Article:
Tipping our hats to fathers everywhere.
We often take our fathers for granted, but the truth is, they are our heroes, from the moment they pushed us into our first wave, the hundreds of times they took us to football, to the first time they bought us a beer, they've been shoulders to cry on, they've inspired us and made us better people, and for that we'll always be grateful.
We've been gathering some stories from the workshop about what makes dads so special. Ambassador Easkey Britton has a lot to thank her father for;
"Born into Ireland's pioneering surfing family on the north-west coast of Ireland, Dad is my number one surfing companion. All my life I've been following him into the sea - he's an even bigger surf addict than I am! It 's such a lovely thing to share and we still go on surf adventures to cold, remote coasts. Dad doesn't like anywhere too warm, or with too many people and has never surfed not in a wetsuit. A true cold water surf pioneer!
One of my earliest surf memories with Dad:
It’s better to laugh in scary situations.
Although I can’t remember the experience of catching my very first wave, I can vividly recall, when I was about four or five years old, my very first wipeout that involved me floundering about in a stiff, old and over-sized wetsuit, swallowing water as I tried to regain composure.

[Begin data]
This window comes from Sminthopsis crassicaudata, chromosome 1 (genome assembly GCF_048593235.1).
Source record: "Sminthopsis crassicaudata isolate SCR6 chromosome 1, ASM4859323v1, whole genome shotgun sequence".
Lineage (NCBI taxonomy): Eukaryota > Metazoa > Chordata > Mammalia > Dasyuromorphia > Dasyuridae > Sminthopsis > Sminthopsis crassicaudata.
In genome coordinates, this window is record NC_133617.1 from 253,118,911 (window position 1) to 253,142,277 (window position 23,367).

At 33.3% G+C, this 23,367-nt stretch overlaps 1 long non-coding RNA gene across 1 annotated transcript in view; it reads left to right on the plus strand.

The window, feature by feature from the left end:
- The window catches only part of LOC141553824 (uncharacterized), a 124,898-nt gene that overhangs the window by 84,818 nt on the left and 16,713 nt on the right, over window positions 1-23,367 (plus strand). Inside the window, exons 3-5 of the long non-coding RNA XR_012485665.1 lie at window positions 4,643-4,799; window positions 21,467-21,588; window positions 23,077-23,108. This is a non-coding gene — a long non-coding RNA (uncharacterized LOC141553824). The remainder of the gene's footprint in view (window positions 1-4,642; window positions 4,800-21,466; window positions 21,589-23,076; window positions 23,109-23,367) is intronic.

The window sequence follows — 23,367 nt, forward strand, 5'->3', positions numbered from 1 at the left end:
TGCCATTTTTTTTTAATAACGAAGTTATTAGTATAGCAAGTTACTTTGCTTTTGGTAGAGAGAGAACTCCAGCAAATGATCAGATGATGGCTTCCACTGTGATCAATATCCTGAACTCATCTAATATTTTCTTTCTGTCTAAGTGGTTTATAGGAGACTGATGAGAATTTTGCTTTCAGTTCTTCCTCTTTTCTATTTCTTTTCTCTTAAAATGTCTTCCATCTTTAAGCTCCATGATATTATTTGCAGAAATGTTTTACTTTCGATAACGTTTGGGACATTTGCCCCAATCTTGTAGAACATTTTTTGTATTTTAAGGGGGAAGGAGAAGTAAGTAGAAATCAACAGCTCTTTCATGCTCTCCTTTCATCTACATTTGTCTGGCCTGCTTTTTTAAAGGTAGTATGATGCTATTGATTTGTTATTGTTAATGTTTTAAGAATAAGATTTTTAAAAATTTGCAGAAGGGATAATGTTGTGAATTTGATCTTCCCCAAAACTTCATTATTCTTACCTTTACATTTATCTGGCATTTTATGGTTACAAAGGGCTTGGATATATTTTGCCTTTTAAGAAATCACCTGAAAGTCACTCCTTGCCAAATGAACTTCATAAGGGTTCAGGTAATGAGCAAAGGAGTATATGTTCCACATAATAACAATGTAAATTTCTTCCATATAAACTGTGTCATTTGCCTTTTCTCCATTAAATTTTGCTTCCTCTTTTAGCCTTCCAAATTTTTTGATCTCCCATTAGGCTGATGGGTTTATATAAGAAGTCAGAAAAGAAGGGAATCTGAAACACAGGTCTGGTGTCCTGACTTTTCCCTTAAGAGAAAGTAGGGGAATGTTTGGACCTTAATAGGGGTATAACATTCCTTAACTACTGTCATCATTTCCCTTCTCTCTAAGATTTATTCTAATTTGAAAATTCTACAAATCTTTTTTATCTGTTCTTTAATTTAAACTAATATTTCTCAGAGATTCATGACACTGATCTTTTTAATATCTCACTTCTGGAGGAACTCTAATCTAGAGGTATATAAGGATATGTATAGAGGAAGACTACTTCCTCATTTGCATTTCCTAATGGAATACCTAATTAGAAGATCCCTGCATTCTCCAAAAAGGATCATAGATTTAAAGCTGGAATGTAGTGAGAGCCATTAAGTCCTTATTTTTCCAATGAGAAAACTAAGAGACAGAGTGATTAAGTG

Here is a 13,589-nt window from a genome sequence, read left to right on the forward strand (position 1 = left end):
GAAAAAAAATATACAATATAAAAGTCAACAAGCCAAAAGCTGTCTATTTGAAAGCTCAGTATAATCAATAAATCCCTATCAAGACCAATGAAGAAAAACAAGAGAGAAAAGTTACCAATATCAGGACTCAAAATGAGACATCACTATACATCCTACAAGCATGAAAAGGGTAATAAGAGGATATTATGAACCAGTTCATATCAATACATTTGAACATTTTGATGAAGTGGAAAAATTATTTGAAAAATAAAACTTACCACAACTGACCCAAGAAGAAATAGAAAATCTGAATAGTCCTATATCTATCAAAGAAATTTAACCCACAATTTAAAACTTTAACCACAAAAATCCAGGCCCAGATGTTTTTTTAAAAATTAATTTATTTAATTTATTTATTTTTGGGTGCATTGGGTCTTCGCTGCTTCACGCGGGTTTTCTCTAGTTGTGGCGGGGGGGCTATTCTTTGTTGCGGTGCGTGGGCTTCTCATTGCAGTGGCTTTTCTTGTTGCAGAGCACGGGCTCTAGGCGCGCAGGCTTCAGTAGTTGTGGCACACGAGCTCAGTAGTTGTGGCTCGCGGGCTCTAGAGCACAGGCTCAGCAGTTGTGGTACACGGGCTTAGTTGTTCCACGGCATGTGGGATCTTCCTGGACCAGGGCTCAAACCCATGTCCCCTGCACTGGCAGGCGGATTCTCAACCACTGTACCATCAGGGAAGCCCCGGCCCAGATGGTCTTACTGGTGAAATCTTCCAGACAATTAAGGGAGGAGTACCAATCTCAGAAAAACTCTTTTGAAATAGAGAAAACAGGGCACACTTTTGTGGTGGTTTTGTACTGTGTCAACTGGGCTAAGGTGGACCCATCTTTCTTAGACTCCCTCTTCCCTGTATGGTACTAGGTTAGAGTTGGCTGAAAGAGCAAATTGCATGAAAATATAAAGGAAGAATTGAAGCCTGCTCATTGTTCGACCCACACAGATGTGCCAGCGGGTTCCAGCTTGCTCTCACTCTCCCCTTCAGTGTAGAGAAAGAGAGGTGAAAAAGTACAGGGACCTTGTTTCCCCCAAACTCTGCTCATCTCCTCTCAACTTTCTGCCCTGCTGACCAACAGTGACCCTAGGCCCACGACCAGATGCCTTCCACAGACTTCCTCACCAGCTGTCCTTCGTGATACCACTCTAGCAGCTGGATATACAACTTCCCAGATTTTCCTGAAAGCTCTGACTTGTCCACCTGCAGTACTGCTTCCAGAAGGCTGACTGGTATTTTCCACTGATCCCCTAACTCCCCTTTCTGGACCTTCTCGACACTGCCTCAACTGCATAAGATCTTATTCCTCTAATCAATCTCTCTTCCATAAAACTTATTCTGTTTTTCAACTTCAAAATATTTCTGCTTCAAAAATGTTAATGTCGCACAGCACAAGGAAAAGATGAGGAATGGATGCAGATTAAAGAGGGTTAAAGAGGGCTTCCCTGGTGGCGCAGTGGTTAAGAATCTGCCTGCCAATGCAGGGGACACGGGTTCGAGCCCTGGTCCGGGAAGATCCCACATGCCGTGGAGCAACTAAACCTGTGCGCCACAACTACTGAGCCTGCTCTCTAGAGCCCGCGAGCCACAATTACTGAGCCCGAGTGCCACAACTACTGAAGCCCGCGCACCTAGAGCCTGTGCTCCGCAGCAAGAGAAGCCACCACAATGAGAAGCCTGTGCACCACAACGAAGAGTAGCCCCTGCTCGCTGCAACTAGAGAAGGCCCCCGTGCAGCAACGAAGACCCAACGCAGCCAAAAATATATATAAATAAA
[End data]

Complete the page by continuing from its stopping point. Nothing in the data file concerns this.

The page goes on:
I can still envisage myself when I finally surfaced, seeing my Dad laughing while I fumed, not from being freaked out by the experience but at the battering my little ego had taken.
But what Dad had actually taught me was how it’s better to laugh in scary situations or whenever life throws shit your way and to not take it too seriously. This has been a valuable life lesson that proved itself in many an adventure over the years."
Our trading manager Bex shares a similar sentiment;
Somewhere in my parents' loft there is a photo of me and my dad on Putsborough, either side of his brand new longboard. I'm maybe 14 or 15 years old, and I can remember exactly what I was thinking as the photo was taken. Despite growing up in landlocked Oxford before the advent of the internet, with very little exposure to mainstream surf culture, I was thinking 'wahine' as I draped myself down the side of the board. When we got the photos back from the lab and my dad saw my uncharacteristic and awkward pose, he told me off, saying 'why do you want to look like that, [springing into a semi-crouch] you should be like this, ready for action!'.
My dad never wanted a son (in fact he wanted four daughters, but fortunately for me, the eldest, he stopped after two), he brought me up to be a surfer, not a surf chick. He always encouraged me to push myself and keep up with him; when the waves were too big for me to join him out back on my surfboard he sent me out on my bodyboard instead so I could get out and get used to bigger surf. Not liking the cold was never really an option, I was under the impression that we didn't get surf in the summer for years because all our trips were in the colder months when the surf was better.
That photo taught me a valuable lesson about what I should aspire to as a surfer, that being a female surfer didn't mean I had to look or act a certain way, I just had to love surfing. So today I'm saying thank you to my dad for making me the surfer I am today - I didn't need female surfer role models when I was growing up, because with him everyone was equal in the surf.